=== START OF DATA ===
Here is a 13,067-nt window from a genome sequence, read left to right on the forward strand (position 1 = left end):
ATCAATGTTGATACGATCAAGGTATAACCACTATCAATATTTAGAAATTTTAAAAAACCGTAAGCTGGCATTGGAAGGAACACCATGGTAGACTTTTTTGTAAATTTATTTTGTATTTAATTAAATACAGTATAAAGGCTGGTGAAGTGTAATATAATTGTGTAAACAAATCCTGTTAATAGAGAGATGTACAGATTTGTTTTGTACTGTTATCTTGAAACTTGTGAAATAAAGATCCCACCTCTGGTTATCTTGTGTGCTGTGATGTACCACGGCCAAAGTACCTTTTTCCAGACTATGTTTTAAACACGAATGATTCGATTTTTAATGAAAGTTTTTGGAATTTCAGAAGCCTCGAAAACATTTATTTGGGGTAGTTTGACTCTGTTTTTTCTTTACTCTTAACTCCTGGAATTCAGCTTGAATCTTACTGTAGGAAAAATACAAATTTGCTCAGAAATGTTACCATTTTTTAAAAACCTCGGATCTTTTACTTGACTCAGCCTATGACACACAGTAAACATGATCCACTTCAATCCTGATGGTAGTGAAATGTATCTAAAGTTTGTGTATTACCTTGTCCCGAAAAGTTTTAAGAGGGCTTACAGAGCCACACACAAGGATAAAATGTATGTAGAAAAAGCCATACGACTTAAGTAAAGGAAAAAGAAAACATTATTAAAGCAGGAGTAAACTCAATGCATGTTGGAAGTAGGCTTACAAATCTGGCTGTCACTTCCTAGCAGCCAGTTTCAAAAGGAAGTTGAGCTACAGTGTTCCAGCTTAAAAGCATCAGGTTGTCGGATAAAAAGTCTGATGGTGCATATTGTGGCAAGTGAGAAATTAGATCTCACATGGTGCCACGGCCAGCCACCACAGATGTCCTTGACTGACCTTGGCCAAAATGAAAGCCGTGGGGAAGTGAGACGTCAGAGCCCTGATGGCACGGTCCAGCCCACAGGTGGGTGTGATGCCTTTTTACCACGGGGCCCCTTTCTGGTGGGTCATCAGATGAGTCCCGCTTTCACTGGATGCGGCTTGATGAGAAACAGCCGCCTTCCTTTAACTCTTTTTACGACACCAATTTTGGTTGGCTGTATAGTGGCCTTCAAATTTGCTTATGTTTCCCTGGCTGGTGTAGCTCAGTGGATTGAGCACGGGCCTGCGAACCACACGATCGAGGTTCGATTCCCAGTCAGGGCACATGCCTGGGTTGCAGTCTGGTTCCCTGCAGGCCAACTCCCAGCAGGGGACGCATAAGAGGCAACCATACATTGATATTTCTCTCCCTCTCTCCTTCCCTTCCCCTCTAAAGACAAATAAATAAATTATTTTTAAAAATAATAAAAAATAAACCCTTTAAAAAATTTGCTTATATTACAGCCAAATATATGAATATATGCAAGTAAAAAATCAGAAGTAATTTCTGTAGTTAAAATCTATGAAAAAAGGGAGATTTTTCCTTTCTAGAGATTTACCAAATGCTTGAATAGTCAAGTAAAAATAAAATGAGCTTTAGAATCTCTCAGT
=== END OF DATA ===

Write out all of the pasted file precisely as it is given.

Here is a 13,067-nt window from a genome sequence, read left to right on the forward strand (position 1 = left end):
ATCAATGTTGATACGATCAAGGTATAACCACTATCAATATTTAGAAATTTTAAAAAACCGTAAGCTGGCATTGGAAGGAACACCATGGTAGACTTTTTTGTAAATTTATTTTGTATTTAATTAAATACAGTATAAAGGCTGGTGAAGTGTAATATAATTGTGTAAACAAATCCTGTTAATAGAGAGATGTACAGATTTGTTTTGTACTGTTATCTTGAAACTTGTGAAATAAAGATCCCACCTCTGGTTATCTTGTGTGCTGTGATGTACCACGGCCAAAGTACCTTTTTCCAGACTATGTTTTAAACACGAATGATTCGATTTTTAATGAAAGTTTTTGGAATTTCAGAAGCCTCGAAAACATTTATTTGGGGTAGTTTGACTCTGTTTTTTCTTTACTCTTAACTCCTGGAATTCAGCTTGAATCTTACTGTAGGAAAAATACAAATTTGCTCAGAAATGTTACCATTTTTTAAAAACCTCGGATCTTTTACTTGACTCAGCCTATGACACACAGTAAACATGATCCACTTCAATCCTGATGGTAGTGAAATGTATCTAAAGTTTGTGTATTACCTTGTCCCGAAAAGTTTTAAGAGGGCTTACAGAGCCACACACAAGGATAAAATGTATGTAGAAAAAGCCATACGACTTAAGTAAAGGAAAAAGAAAACATTATTAAAGCAGGAGTAAACTCAATGCATGTTGGAAGTAGGCTTACAAATCTGGCTGTCACTTCCTAGCAGCCAGTTTCAAAAGGAAGTTGAGCTACAGTGTTCCAGCTTAAAAGCATCAGGTTGTCGGATAAAAAGTCTGATGGTGCATATTGTGGCAAGTGAGAAATTAGATCTCACATGGTGCCACGGCCAGCCACCACAGATGTCCTTGACTGACCTTGGCCAAAATGAAAGCCGTGGGGAAGTGAGACGTCAGAGCCCTGATGGCACGGTCCAGCCCACAGGTGGGTGTGATGCCTTTTTACCACGGGGCCCCTTTCTGGTGGGTCATCAGATGAGTCCCGCTTTCACTGGATGCGGCTTGATGAGAAACAGCCGCCTTCCTTTAACTCTTTTTACGACACCAATTTTGGTTGGCTGTATAGTGGCCTTCAAATTTGCTTATGTTTCCCTGGCTGGTGTAGCTCAGTGGATTGAGCACGGGCCTGCGAACCACACGATCGAGGTTCGATTCCCAGTCAGGGCACATGCCTGGGTTGCAGTCTGGTTCCCTGCAGGCCAACTCCCAGCAGGGGACGCATAAGAGGCAACCATACATTGATATTTCTCTCCCTCTCTCCTTCCCTTCCCCTCTAAAGACAAATAAATAAATTATTTTTAAAAATAATAAAAAATAAACCCTTTAAAAAATTTGCTTATATTACAGCCAAATATATGAATATATGCAAGTAAAAAATCAGAAGTAATTTCTGTAGTTAAAATCTATGAAAAAAGGGAGATTTTTCCTTTCTAGAGATTTACCAAATGCTTGAATAGTCAAGTAAAAATAAAATGAGCTTTAGAATCTCTCAGT